Colloque International : « Vladimir Nabokov et la France »
Les Chercheurs enchantés : Société Française Vladimir Nabokov
Paris, 30 mai-1er juin 2013
DE LA DURANTAYE, Leland – Claremont McKenna College, California, USA
Pure Time and Perceptual Time, or The Influence of Henri Bergson on Vladimir Nabokov
While Henri Bergson was likely not what Maeterlinck suggested he was –“l’homme le plus dangereux du monde”—Bergson’s vision of time and memory, more even perhaps than for the philosophers of his generation and the one that was to follow it, was phenomenally influential for the creative writers of the first part of this century (one would do well to remember the intensity of feelings that Bergson’s writings raised for members of Nabokov’s generation: Julien Benda remarked that he would have joyfully killed Bergson if he might thus have arrested his influence; T.S. Eliot was at no small pains to denounce the « epidemic » which was « Bergsonism”; William James said of reading Bergson that, « it is like the breath of the morning and the song of the birds”). For his part, Vladimir Nabokov was charmed enough by Bergson’s matinal song to list him among his preferred authors in the years he was forming his literary vision.
Bergson was such a phenomenally appealing philosopher to artists of Nabokov’s generation, and the one directly preceding it (which was Bergson’s own, and that of his cousin Proust), for a number of reasons. One is indeed his style, the rhythms and cadences of his elegant and flowing, his “musical” prose (Bergson was awarded in 1928 the Nobel Prize for Literature). What is more, this eloquence, this fluidity and facility of Bergson’s prose is ringed with a sort of désinvolture in that Bergson ceaselessly indicts language for its creation of false problems, its false découpures of rolling, swelling, constantly creative life. And yet this eloquence and its corresponding dismissal as not essential, and even as an impediment, to the intuitive apperception of durée also appealed (and appeals) to artists for the place it gives precisely to artistic intuition. Bergson consequently presented art, works of art, and artistic gestures as undivided motions which can only be falsified by the analyzing (that is, the dividing, the segmentarizing) mind. To wit, the artist need not answer to the critic; the critic can never be commensurate, at least by way of analysis, of division and separation, with the artist and his or her initial, original gesture.
These aspects of Bergson’s writing in all probability contributed to the attention that Nabokov devoted to Bergson—at least during the ‘20’s to the ‘30’s (and again in the mid-60’s during the composition of Ada—as evidenced by the preparatory notes to that novel contained in the Berg Collection). But more particularly, in questions pertaining to theories of time and memory that Bergson was most important for the development of Nabokov’s thought—and most useful in its understanding today. It is for this reason all the more surprising that the profound links between the two writers have gone relatively unremarked upon by critics of Nabokov. One is pleased to note that the editor of The Garland Companion dedicates an entry to their relation, but one is disappointed to find that, given the importance of the connection, that the entry in question fails to take into account the points on which Nabokov and Bergson most powerfully agree and disagree. The Bergson studied in The Garland Companion is the mystical Bergson, the Bergson who left no visible traces in Nabokov’s work but who, following the author of this entry, shared with Nabokov a belief in another world beyond this one. Writers who believe in another world beyond this one are not rare in this or any other century and thus the mere presence of this theme in both writers hardly seems important enough to dedicate such attention to it (no case is made in said entry that Nabokov’s belief in immortality, or his manner of evoking it, was directly or even indirectly conditioned or formed by his reading of Bergson). Nabokov repeatedly rejected organized religion and aligned his faith in another world and time-eternal with no system of beliefs; Bergson, on the other hand, was a practicing and openly religious man and wrote openly of his religiosity. This is disappointing as an exploration of a shared “cosmogony” given that it is conducted to the detriment of the conceptions of time and memory which so link Nabokov and Bergson (and are which accorded a single summary paragraph). Other critics have studied the relation, such as Michael Glynn, Brian Boyd, and others, and advanced its understanding. That said, I believe a more direct linking of the two men’s views can reveal essential insights into Nabokov’s conceptions of creativity and memory. I propose, therefore, to align Bergson’s so-called “anti-intellectualism,” his dismissal of Einstein’s relativity, his definitions of image, reality and perception and his theories about the memory and time with Nabokov’s very similar views on those questions. In doing so I will stress the ways in which Nabokov’s conception of memory sharply differs from Proust’s, and is extraordinarily close to Bergson’s. The goal is a clearer understanding of the relation between what Nabokov calls in Speak, Memory “the prison of time” and art’s way out of it.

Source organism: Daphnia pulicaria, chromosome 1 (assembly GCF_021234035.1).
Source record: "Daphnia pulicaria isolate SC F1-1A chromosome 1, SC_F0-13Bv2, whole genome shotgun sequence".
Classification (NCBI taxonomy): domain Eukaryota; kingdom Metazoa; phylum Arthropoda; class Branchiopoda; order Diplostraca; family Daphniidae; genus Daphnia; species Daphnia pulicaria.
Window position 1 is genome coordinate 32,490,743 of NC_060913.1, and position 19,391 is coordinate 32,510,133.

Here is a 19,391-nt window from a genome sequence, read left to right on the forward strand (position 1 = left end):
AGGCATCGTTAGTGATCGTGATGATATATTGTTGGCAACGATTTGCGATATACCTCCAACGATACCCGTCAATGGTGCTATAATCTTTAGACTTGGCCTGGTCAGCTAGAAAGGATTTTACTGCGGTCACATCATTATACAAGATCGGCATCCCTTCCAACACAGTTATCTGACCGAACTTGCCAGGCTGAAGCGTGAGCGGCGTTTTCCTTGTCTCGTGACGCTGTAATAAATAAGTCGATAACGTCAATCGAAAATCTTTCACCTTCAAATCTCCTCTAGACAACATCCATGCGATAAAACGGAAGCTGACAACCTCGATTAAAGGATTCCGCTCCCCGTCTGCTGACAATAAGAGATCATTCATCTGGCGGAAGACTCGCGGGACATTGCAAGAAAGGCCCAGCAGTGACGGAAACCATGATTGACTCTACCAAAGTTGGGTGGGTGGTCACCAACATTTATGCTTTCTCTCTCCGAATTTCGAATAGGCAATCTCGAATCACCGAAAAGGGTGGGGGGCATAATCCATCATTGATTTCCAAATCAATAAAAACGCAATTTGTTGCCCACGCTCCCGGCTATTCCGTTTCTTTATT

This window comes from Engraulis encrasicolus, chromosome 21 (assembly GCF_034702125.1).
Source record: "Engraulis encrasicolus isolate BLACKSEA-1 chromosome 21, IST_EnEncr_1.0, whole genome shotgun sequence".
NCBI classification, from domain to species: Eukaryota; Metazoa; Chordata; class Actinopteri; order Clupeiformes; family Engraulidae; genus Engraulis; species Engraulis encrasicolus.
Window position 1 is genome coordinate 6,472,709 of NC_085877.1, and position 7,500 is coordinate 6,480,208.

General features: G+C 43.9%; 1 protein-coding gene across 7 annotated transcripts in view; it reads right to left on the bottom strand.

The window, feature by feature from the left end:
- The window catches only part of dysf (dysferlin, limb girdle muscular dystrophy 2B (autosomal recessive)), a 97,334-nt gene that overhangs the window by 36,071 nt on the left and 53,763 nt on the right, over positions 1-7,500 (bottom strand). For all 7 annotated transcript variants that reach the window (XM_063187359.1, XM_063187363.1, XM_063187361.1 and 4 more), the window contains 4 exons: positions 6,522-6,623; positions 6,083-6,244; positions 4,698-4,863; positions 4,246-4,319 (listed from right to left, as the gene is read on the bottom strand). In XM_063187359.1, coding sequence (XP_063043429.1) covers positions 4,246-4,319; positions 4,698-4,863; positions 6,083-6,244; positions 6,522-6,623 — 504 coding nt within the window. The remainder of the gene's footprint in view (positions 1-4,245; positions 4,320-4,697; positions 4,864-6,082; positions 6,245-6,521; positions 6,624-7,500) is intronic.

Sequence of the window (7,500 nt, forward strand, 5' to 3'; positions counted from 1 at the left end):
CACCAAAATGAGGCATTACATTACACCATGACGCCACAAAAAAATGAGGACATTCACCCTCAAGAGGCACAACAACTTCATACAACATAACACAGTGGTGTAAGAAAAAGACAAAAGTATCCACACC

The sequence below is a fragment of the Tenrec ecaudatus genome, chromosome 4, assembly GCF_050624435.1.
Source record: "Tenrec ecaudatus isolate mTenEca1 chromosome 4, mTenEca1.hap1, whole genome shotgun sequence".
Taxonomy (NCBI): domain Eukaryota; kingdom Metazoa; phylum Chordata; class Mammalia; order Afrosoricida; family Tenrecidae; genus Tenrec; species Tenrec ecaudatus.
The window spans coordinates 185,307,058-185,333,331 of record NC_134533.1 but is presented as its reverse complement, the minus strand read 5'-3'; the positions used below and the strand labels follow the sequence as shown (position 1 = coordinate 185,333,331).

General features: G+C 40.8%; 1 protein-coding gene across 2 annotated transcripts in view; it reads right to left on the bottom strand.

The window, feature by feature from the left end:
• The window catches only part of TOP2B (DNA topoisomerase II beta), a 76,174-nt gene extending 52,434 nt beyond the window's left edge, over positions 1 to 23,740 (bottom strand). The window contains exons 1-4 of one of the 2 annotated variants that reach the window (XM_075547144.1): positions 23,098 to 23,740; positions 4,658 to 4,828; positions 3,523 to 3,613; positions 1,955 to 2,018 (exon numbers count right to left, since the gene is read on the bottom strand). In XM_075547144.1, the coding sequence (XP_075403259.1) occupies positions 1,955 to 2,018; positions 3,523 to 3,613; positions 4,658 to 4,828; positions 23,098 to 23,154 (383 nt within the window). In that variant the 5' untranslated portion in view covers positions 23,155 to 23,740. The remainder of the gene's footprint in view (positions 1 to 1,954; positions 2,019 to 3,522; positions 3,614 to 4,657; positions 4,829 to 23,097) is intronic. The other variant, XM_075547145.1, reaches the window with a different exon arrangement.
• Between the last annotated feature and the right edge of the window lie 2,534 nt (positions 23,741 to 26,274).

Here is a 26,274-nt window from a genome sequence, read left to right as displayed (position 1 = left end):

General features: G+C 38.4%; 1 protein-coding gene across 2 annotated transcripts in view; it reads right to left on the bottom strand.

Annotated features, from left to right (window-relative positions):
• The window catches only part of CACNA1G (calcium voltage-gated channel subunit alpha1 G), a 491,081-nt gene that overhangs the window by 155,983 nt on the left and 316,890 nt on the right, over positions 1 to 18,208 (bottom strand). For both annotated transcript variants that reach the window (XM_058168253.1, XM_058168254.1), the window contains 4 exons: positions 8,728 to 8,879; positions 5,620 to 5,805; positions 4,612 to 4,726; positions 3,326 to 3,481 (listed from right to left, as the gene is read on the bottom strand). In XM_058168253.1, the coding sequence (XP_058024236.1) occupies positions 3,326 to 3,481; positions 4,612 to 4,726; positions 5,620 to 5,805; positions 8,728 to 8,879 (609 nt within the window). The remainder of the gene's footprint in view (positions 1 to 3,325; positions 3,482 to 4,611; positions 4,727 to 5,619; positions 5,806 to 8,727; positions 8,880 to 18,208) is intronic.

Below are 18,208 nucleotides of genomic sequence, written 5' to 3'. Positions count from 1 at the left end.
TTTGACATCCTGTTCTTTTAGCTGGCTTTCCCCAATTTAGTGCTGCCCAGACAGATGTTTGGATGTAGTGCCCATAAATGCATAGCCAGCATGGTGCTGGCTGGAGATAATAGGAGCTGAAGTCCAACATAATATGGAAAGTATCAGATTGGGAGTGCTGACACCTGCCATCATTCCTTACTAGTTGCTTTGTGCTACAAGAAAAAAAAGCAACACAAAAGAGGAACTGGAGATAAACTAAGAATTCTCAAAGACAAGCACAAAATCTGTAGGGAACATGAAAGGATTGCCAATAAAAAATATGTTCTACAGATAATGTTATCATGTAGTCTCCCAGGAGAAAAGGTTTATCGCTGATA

Leland De la Durantaye is the author of Style is Matter: The Moral Art of Vladimir Nabokov and Giorgio Agamben: A Critical Introduction, and the translator of Jacques Jouet’s Upstaged. He is Professor of Literature at Claremont McKenna College.